There is a growing body of opinion and prognostication focused on the new Every Student Succeeds Act (ESSA). Seemingly everyone has a position to propose. Before adding my 2¢ regarding ESSA’s shifting gears, I decided to read the act and then write about how I understood it in relation to No Child Left Behind (NCLB).No doubt, the document is much easier to manage in volume: ESSA is only 391-page document in comparison to NCLB’s hefty 670 pages. I waded through NCLB jargon during the time of my dissertation and so I felt bolstered to take on the task.
I didn’t get far into the document before I noticed significant differences in the tone and diction between the documents. Indeed, both are legalistically formal, but the language of ESSA occasional tends to assuage distance between policy and people. For instance, ESSA strikes NCLB’s designation of “limited English proficient children” and supplants the term, “English learners” (§1177-66, 2015). Earlier in the document, language is softened in reference to low achieving schools, “by striking ‘school improvement, corrective action, and restructuring…’ and inserting ‘comprehensive support and improvement activities or targeted support….'” (§1177-60).
Another striking difference is the de-emphasis in ESSA of “scientifically-based research” (SBR) from that of NCLB. When NCLB first became policy, there was great uproar over its more than 100 references to “scientifically-based research” (SBR). The document carefully defined the term: “research that involves the application of rigorous, systematic, and objective procedures to obtain reliable and valid knowledge relevant to education activities and programs and includes research that and employs systematic, empirical methods that draw on observation or experiment” plus five additional descriptive criteria (§115-164-5, 2002). Indeed, ESSA uses the word research but the context is typically related to research as a study or practice related to those who are trained and/or employed in research facilities, not as prerequisite for instructional decisions.
In reading ESSA, I was not only surprised by the limited references to the SBR–only two–but also by the context in which the two references were used: the first in relation to English Learners, “‘by striking major findings of scientifically based research’…and inserting ‘findings of the most recent evaluation…'” (§1177-162, 2015); and the second in reference to educational opportunities for Indian children and youth, “by striking ‘information demonstrating that the proposed program…is a scientifically based research program’ and inserting ‘information demonstrating the proposed program is an evidence-based program'” (§1177-254). ESSA does give a nod to scientifically based reading research (§1177-378), defining it much like NCLB defined general SBR.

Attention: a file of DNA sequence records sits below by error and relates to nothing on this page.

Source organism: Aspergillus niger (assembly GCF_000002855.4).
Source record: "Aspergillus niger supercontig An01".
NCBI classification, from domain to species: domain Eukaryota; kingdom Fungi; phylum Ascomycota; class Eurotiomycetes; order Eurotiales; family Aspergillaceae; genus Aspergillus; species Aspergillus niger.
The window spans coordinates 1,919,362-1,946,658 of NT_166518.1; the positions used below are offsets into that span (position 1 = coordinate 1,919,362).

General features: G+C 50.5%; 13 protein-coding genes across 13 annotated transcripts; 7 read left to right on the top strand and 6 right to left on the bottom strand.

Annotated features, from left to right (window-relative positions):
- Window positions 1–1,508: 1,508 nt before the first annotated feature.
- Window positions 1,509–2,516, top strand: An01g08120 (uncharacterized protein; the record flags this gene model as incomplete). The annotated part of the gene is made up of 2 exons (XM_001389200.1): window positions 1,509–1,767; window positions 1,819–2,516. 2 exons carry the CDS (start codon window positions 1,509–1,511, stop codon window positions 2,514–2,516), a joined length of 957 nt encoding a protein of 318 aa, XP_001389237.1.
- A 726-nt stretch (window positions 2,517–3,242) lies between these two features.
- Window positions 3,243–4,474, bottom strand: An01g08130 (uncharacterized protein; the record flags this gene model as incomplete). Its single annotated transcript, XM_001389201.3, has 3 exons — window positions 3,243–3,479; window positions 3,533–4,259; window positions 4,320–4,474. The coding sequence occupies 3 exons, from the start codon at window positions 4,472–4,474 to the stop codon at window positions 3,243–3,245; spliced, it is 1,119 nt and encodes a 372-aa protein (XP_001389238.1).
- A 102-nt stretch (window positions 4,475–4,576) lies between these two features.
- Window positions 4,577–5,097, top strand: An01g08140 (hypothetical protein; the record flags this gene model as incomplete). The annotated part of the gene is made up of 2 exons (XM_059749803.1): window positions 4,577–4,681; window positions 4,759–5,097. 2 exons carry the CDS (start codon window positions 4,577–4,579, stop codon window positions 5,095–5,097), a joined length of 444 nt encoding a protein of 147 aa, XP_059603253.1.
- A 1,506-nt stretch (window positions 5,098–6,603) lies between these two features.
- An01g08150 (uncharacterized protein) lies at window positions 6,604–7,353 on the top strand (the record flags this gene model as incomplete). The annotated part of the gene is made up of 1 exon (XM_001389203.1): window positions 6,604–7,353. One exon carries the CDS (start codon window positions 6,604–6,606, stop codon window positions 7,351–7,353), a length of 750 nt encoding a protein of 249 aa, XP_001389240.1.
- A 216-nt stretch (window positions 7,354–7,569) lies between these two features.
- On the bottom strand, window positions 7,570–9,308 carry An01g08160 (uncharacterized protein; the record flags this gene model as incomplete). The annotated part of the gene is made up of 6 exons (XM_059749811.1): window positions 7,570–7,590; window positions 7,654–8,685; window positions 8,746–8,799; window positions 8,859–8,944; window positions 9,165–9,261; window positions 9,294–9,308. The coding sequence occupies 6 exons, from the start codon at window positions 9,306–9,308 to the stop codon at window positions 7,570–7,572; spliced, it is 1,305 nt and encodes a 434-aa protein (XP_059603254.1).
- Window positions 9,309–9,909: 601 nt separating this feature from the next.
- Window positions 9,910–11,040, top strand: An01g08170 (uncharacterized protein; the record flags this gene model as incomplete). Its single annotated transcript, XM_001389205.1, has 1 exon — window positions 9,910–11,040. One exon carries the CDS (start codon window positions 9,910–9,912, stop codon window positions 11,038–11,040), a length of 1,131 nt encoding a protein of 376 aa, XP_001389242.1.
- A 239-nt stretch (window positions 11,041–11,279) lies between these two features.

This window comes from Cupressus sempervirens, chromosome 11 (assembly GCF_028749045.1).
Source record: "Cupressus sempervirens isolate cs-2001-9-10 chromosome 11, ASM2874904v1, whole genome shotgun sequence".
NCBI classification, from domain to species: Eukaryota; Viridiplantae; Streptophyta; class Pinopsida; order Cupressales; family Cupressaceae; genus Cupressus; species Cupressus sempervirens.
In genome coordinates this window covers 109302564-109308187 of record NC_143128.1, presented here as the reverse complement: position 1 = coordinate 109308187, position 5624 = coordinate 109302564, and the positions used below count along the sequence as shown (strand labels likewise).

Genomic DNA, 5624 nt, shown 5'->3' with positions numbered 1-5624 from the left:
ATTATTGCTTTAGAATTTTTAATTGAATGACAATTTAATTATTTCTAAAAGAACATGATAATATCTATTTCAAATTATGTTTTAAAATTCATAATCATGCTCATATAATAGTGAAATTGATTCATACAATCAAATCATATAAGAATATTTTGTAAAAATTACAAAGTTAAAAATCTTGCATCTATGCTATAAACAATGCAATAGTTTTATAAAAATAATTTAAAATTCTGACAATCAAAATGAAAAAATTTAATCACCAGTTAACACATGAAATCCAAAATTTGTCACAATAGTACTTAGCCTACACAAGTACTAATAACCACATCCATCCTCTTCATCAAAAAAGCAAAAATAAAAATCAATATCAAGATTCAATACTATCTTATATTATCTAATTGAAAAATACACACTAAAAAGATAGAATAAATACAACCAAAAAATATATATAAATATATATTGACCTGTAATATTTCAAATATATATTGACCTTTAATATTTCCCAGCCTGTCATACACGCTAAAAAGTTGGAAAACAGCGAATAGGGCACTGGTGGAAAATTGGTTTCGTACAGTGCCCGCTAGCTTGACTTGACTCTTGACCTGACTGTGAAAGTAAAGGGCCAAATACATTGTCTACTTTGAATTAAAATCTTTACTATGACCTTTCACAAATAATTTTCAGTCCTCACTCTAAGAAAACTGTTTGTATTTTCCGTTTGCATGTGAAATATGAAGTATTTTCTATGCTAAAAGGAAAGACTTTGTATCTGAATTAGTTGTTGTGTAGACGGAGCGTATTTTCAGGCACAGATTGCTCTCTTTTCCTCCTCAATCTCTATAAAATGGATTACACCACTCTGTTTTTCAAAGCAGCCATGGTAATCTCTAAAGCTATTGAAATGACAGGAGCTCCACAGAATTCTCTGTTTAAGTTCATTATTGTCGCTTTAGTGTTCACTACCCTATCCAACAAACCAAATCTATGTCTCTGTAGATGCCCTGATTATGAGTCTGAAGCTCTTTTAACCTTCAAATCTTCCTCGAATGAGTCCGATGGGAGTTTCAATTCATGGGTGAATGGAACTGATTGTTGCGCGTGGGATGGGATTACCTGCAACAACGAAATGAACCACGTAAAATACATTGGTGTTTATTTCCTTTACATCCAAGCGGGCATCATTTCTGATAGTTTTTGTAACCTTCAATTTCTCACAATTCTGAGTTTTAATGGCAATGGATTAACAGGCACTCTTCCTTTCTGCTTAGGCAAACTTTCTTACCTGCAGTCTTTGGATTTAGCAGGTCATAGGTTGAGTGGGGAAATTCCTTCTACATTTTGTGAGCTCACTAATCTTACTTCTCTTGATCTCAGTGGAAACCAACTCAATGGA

Rather than SBR, Every Student Succeeds holds in preeminence evidence-based practices, activities, interventions, strategies, or programs. Evidence-based as a term is used on fifty separate pages with the phrase appearing as many as three times on a single page. Just as NCLB took care to define scientifically-based research, ESSA carefully defines EBP:
…an activity, strategy, or intervention that—(i) demonstrates a statistically significant effect on improving student outcomes or other relevant out-comes based on—(I) strong evidence from at least 1 well-designed and well-implemented experimental study; (II) moderate evidence from at least 1 well-designed and well-implemented quasi-experimental study; or (III) promising evidence from at least 1 well-designed and well-implemented correlational study with statistical controls for selection bias; or (ii)(I) demonstrates a rationale based on high-quality research findings or positive evaluation that such activity, strategy, or intervention is likely to improve student outcomes or other relevant outcomes; and (II) includes ongoing efforts to examine the effects of such activity, strategy, or intervention (§1177-290, 2015).
I’m not making any long-term predictions here. The policies do not go into effect until August 1, 2016. But as a lifelong learner and lover of language, I am intrigued by the nuances of language and curious to see how they are read by others. What are your thoughts? How do you see these and other changes affecting attitudes and positions towards our profession?Share Online